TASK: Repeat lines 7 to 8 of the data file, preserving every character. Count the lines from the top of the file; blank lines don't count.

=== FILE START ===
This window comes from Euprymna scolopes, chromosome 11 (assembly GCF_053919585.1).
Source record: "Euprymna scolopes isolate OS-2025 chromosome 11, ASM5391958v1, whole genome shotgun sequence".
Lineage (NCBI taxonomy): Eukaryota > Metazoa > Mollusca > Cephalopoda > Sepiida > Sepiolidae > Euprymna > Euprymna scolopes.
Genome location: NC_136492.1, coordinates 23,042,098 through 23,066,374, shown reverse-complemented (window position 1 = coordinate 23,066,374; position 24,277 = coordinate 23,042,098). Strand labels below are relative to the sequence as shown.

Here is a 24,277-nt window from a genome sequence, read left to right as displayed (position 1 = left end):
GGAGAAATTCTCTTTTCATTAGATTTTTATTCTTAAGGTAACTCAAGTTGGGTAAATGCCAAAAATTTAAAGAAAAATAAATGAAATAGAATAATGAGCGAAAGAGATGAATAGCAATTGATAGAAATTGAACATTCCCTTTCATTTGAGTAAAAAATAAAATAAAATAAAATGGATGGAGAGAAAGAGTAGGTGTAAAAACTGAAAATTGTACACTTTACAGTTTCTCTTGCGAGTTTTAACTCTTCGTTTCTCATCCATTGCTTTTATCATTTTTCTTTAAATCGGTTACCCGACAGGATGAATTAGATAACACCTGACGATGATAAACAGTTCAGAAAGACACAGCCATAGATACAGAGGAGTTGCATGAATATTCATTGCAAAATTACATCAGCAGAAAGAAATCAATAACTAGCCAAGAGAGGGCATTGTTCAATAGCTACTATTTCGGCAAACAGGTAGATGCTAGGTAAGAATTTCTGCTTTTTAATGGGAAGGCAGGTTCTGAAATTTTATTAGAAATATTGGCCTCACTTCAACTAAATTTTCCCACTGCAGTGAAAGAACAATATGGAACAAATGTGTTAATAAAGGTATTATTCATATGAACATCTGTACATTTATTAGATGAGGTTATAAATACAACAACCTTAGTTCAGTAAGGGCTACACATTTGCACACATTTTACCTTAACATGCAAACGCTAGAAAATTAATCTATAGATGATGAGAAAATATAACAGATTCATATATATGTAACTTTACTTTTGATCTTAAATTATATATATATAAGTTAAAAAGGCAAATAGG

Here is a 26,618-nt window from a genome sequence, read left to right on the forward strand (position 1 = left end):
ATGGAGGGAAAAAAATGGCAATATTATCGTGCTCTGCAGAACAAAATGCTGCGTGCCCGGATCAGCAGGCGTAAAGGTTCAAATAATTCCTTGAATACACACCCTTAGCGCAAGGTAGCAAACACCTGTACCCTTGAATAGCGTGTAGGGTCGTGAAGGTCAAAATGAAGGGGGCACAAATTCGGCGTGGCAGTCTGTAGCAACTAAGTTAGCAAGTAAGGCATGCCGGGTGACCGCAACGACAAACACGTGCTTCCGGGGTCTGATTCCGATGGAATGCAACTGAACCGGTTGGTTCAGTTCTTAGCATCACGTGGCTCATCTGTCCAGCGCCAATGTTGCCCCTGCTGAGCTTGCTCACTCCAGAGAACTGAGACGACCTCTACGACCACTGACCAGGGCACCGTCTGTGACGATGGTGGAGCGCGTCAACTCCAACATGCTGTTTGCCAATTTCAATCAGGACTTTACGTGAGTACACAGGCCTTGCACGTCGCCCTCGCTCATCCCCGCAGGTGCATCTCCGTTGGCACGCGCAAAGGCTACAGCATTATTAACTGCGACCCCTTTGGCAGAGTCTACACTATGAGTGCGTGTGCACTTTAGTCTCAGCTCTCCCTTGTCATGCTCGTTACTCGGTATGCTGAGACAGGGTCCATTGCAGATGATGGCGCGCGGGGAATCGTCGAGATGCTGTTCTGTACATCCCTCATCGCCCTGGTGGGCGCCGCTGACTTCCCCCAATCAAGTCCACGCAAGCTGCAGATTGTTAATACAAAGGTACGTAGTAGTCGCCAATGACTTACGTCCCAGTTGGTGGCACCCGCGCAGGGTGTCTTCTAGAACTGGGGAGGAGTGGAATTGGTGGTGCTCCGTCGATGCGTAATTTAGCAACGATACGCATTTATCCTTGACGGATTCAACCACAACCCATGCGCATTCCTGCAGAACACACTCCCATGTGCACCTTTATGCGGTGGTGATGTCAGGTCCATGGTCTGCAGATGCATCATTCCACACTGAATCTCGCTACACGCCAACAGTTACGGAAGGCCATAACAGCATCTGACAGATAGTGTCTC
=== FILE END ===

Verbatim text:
Here is a 26,618-nt window from a genome sequence, read left to right on the forward strand (position 1 = left end):
ATGGAGGGAAAAAAATGGCAATATTATCGTGCTCTGCAGAACAAAATGCTGCGTGCCCGGATCAGCAGGCGTAAAGGTTCAAATAATTCCTTGAATACACACCCTTAGCGCAAGGTAGCAAACACCTGTACCCTTGAATAGCGTGTAGGGTCGTGAAGGTCAAAATGAAGGGGGCACAAATTCGGCGTGGCAGTCTGTAGCAACTAAGTTAGCAAGTAAGGCATGCCGGGTGACCGCAACGACAAACACGTGCTTCCGGGGTCTGATTCCGATGGAATGCAACTGAACCGGTTGGTTCAGTTCTTAGCATCACGTGGCTCATCTGTCCAGCGCCAATGTTGCCCCTGCTGAGCTTGCTCACTCCAGAGAACTGAGACGACCTCTACGACCACTGACCAGGGCACCGTCTGTGACGATGGTGGAGCGCGTCAACTCCAACATGCTGTTTGCCAATTTCAATCAGGACTTTACGTGAGTACACAGGCCTTGCACGTCGCCCTCGCTCATCCCCGCAGGTGCATCTCCGTTGGCACGCGCAAAGGCTACAGCATTATTAACTGCGACCCCTTTGGCAGAGTCTACACTATGAGTGCGTGTGCACTTTAGTCTCAGCTCTCCCTTGTCATGCTCGTTACTCGGTATGCTGAGACAGGGTCCATTGCAGATGATGGCGCGCGGGGAATCGTCGAGATGCTGTTCTGTACATCCCTCATCGCCCTGGTGGGCGCCGCTGACTTCCCCCAATCAAGTCCACGCAAGCTGCAGATTGTTAATACAAAGGTACGTAGTAGTCGCCAATGACTTACGTCCCAGTTGGTGGCACCCGCGCAGGGTGTCTTCTAGAACTGGGGAGGAGTGGAATTGGTGGTGCTCCGTCGATGCGTAATTTAGCAACGATACGCATTTATCCTTGACGGATTCAACCACAACCCATGCGCATTCCTGCAGAACACACTCCCATGTGCACCTTTATGCGGTGGTGATGTCAGGTCCATGGTCTGCAGATGCATCATTCCACACTGAATCTCGCTACACGCCAACAGTTACGGAAGGCCATAACAGCATCTGACAGATAGTGTCTC